jeudi 15 mars 2018

NASA Powers on New Instrument Staring at the Sun

ISS - International Space Station logo.

March 15, 2018

NASA has powered on its latest space payload to continue long-term measurements of the Sun's incoming energy. Total and Spectral solar Irradiance Sensor (TSIS-1), installed on the International Space Station, became fully operational with all instruments collecting science data as of this March.

"TSIS-1 extends a long data record that helps us understand the Sun’s influence on Earth’s radiation budget, ozone layer, atmospheric circulation, and ecosystems, and the effects that solar variability has on the Earth system and climate change," said Dong Wu, TSIS-1 project scientist at NASA's Goddard Space Flight Center in Greenbelt, Maryland.

Animation above: Shown here: TSIS-1 getting extracted from the trunk of the SpaceX Dragon capsule. Animation Credits: NASA Goddard.

The instrument was launched from Space Launch Complex 40 at Cape Canaveral Air Force Station in Florida aboard a SpaceX Falcon 9 rocket on Dec. 15, 2017. After a two-week pause, TSIS-1 was extracted from the trunk of the SpaceX Dragon capsule and integrated onto its permanent home on the space station.

For over two months, the operations team at the University of Colorado Laboratory for Atmospheric and Space Physics (LASP) in Boulder, Colorado have been testing TSIS-1. First, the team tested the all-important pointing platform that directs the solar instruments at the Sun.

Next came testing of the solar instruments. TSIS-1 studies the total amount of light energy emitted by the Sun using the Total Irradiance Monitor, one of two sensors onboard. This sensor's data will give us a better understanding of Earth’s primary energy supply and provide information to help improve models simulating the planet’s climate. The monitor first started collecting science data – called "first light"— on January 11th after its doors were opened to fully view the Sun. The sensor extends a 40-year measurement of the Sun's total energy to Earth.

Image above: Follow NASA's TSIS-1 from its launch to its installation aboard the International Space Station to its collection of science data. Image Credits: NASA Goddard.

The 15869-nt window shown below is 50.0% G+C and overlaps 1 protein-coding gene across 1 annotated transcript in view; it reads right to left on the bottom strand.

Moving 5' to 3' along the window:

The second onboard sensor, called the Spectral Irradiance Monitor, measures how the Sun’s energy is distributed over the ultraviolet, visible and infrared regions of light. Measuring the distribution of the Sun's energy is important because each wavelength of light interacts with Earth's atmosphere differently.

For instance, spectral irradiance measurements of the Sun's ultraviolet radiation are critical to understanding the ozone layer — Earth's natural sunscreen that protects life from harmful radiation. The sensor experienced first light on March 4th when full science data collection began. TSIS-1's Spectral Irradiance Monitor extends a 15-year record of spectral irradiance measurements. 

"All systems are operating within their expected ranges," said Peter Pilewskie, TSIS-1 lead scientist LASP. "A lot of hard work remains for the team to interpret and validate the TSIS-1 data."

Animation above: Shown here: the pointing platform directs the solar instruments at the Sun. Perched on the space station, the instrument operates like a sunflower and follows the Sun from sunrise to its sunset, which occurs every 90 minutes. At sunset, TSIS-1 rewinds, recalibrates and waits for the next sunrise Animation Credits: University of Colorado Laboratory for Atmospheric and Space Physics (LASP).

NASA’s Goddard Space Flight Center has overall responsibility for the development and operation of TSIS-1 on the International Space Station for the next 5 years.  LASP under contract with NASA, is responsible for providing the solar irradiance measurements and providing them to the Goddard Earth Science Data and Information Services Center, the archive and distribution center for TSIS-1 data, so they are available to the scientific community.

For more information on the TSIS-1 mission, visit

Space Station Research and Technology:

International Space Station (ISS):

Image (mentioned), Animations (mentioned), Text, Credits: NASA/Sara Blumberg/Goddard Space Flight Center, by Kasha Patel.


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